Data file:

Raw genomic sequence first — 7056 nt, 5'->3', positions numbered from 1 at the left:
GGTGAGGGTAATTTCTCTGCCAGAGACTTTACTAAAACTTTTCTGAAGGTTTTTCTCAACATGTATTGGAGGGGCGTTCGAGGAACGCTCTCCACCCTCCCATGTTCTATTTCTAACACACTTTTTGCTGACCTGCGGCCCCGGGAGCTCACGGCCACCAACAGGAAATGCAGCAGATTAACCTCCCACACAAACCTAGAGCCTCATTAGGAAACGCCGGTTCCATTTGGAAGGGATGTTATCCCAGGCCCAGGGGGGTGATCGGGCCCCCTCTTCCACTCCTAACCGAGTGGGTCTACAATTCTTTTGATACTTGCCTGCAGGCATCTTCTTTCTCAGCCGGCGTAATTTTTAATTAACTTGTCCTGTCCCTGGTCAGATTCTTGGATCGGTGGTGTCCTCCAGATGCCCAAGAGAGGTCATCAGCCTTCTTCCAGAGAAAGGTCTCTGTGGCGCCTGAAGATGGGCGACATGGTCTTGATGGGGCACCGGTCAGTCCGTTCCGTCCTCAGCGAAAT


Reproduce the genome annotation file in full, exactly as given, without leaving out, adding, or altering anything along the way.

Raw genomic sequence first — 7056 nt, 5'->3', positions numbered from 1 at the left:
GGTGAGGGTAATTTCTCTGCCAGAGACTTTACTAAAACTTTTCTGAAGGTTTTTCTCAACATGTATTGGAGGGGCGTTCGAGGAACGCTCTCCACCCTCCCATGTTCTATTTCTAACACACTTTTTGCTGACCTGCGGCCCCGGGAGCTCACGGCCACCAACAGGAAATGCAGCAGATTAACCTCCCACACAAACCTAGAGCCTCATTAGGAAACGCCGGTTCCATTTGGAAGGGATGTTATCCCAGGCCCAGGGGGGTGATCGGGCCCCCTCTTCCACTCCTAACCGAGTGGGTCTACAATTCTTTTGATACTTGCCTGCAGGCATCTTCTTTCTCAGCCGGCGTAATTTTTAATTAACTTGTCCTGTCCCTGGTCAGATTCTTGGATCGGTGGTGTCCTCCAGATGCCCAAGAGAGGTCATCAGCCTTCTTCCAGAGAAAGGTCTCTGTGGCGCCTGAAGATGGGCGACATGGTCTTGATGGGGCACCGGTCAGTCCGTTCCGTCCTCAGCGAAAT